By Charlie Mitchell
OXFORD – “Obama is the best food stamp president in American history.” … “I would like to be the best paycheck president in American history.”
That was the money line for Newt Gingrich in South Carolina, where his campaign was energized by his first primary win.
On closer examination, however, the Republican was doing the same thing Democrats do. Regardless of party, candidates play to emotion, fuel suspicions and jealousies among voters. They offer rhetoric instead of roadmaps.
Just as predictably, Gingrich’s comments caused “analysts” to wring their hands and beat their chests over whether the former speaker of the U.S. House had made a racist statement. After all, a white man from Georgia accusing a black man from Illinois of favoring welfare over work fits the usual scripts. Plus, racism is an easy, obvious and emotional topic, which translates to low production costs and high ratings for the talking heads paid to fret endlessly on the airwaves about the national condition.
If anyone actually cared to examine the substance of the matter, the food stamp situation is, in fact, out of control. It’s especially problematic in Mississippi where, yes, a new tally shows the state No. 1 in the proportion of residents enrolled. The program now goes by SNAP, for Supplemental Nutritional Assistance Program.
One Mississippian in five – a total of 600,000 individuals – relies on an EBT (Electronic Benefits Transfer) card for all or part of their daily bread. In Humphreys County, the proportion is the largest. In a county that not too long ago struggled to keep up with demand as the Catfish Capital of the World, 47 percent of the residents depend on other citizens to feed them.
The situation has nothing to do with race. A myth as old as assistance programs is that minorities compose the majority of people on the dole. It wasn’t true a century ago. It isn’t true today.
It also can’t all be attributed to a sluggish economy, as some want to do. Food aid has increase during boom times, too. Just not as rapidly.
The people most aggrieved by explosive growth in public assistance programs of all types – free school meals, unemployment checks, day care, direct welfare, Medicaid, housing, utilities and even free cell phones – are those struggling to stay above the eligibility limits. In what’s left of America’s middle class, mothers and fathers are busting their backs at two or three jobs. It’s not wrong for them to be outraged that people who choose not to work can take a child to a doctor for an earache, while their choice is to hope a home remedy will work or the light bill will go unpaid. They’re not wrong to feel anger when they see a woman with a $75 manicure swipe her EBT card and leave the grocery with a cart full of expensive convenience foods.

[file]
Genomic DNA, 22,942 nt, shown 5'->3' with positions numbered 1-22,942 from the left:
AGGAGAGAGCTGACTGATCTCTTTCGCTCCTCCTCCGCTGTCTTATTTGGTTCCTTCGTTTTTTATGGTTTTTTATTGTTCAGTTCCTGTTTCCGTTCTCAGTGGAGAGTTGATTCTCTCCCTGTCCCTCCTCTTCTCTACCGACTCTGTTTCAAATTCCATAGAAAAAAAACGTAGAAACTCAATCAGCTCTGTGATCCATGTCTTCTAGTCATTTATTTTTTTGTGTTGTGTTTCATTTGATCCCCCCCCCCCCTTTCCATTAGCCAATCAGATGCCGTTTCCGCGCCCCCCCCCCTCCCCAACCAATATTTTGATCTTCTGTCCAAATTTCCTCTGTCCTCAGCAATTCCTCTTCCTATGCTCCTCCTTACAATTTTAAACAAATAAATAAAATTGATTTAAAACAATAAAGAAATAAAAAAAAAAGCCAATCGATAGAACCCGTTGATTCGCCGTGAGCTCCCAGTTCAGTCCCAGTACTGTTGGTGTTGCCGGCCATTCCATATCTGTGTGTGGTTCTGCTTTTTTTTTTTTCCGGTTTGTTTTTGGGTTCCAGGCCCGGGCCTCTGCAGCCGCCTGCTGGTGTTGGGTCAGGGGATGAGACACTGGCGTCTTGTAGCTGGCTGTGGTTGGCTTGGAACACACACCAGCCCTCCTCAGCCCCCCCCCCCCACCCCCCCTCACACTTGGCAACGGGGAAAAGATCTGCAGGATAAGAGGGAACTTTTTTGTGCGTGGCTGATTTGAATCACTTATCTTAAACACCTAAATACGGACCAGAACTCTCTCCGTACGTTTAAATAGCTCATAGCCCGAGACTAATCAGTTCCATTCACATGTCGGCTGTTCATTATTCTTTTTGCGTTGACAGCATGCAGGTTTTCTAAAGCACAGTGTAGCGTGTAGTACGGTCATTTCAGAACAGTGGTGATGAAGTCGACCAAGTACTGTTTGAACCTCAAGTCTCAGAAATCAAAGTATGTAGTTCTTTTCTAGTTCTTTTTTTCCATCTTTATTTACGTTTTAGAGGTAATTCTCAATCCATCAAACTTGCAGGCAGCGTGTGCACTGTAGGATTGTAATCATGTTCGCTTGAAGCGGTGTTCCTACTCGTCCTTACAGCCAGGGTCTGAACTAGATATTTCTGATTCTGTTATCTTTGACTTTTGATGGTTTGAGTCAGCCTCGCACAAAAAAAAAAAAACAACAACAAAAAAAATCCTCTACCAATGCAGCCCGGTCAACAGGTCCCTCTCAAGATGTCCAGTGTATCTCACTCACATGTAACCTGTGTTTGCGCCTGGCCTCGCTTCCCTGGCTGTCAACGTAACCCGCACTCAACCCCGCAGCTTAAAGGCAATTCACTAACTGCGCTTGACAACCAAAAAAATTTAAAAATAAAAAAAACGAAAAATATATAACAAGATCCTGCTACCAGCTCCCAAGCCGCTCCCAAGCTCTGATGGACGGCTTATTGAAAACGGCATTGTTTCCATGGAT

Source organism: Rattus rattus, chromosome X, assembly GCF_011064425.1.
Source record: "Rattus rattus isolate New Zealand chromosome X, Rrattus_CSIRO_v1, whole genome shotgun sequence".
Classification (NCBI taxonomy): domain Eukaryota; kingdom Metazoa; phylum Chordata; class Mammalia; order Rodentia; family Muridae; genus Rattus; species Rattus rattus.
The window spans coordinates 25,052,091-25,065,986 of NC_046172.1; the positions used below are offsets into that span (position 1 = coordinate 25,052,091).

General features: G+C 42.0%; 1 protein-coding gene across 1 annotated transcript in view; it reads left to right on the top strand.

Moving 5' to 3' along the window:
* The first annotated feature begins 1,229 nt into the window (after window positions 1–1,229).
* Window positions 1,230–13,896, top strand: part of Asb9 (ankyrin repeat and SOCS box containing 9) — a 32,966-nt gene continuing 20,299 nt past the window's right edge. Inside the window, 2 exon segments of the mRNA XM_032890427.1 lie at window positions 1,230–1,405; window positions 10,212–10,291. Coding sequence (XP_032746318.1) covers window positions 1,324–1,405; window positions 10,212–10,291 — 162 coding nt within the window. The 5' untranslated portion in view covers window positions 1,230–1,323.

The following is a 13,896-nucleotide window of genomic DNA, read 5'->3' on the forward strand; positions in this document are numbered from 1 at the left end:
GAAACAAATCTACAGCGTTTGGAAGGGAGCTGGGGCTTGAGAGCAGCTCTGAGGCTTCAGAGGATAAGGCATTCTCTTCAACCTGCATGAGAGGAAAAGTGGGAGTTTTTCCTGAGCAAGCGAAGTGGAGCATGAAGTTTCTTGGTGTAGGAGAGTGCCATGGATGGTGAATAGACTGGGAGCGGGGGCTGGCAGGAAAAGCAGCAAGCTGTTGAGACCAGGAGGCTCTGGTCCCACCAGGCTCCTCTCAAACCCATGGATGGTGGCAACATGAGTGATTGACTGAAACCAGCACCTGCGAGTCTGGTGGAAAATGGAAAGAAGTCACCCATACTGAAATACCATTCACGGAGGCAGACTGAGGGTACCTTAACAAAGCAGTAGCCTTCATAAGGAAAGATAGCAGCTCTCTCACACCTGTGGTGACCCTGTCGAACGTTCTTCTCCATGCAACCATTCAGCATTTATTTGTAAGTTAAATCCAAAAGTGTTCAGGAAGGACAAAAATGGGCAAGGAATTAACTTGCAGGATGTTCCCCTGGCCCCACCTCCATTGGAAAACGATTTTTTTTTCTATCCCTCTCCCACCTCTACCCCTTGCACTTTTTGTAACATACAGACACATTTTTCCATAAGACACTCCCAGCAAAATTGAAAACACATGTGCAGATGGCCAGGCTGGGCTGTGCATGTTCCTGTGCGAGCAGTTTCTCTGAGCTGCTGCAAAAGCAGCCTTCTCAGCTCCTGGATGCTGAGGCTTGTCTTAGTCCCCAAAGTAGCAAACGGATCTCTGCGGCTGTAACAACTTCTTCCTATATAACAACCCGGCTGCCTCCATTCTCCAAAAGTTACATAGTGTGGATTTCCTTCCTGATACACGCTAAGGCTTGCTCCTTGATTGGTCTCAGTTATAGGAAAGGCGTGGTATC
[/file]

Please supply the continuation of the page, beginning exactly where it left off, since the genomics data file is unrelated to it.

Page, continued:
Public assistance programs were begun on the assumption people would always choose to do better. Millions have used them as a bridge to better times. But the reality is that legions are also willing to accept a subsistence life if it means avoiding the hassles associated with having a job. These are the entrenched and professional poor. Fraud, through multiple identities and many other methods, is rampant. There are takers in society who have no intention of changing.
So cut them off? Not hardly.
The giveaways are so large that the private economy heavily depends on people spending their public benefits. States such as California now load EBT cards with all kinds of cash. Recipients can use benefit cards to pay rent, utilities, for babysitters so they can go to the movie, exercise classes, eat at Burger King and much more.
In California or in Mississippi, if suddenly only the truly and desperately needy received food stamps, thousands of private sector jobs would be lost. The irony of the situation is that “free money” for some now keeps paychecks coming for others.
It doesn’t take a scholar to realize that commerce requires a balance between production and consumption. A farm family that eats a little of its seed corn at first, then more and more year after year, will eventually starve. That’s the path we’re on.
Newt Gingrich and others can make it sound easy – and can lure in millions of voters – with broad gestures, accusations and by implying there’s a fast and easy fix.
If Mississippi and America don’t get their dole rolls under control, disaster does loom. That’s a fact. Fostering false images and pitting people against each other doesn’t have to be part of the process. It’s simple arithmetic.
Charlie Mitchell is a Mississippi journalist. Write to him at Box 1, University, MS 38677, or email firstname.lastname@example.org.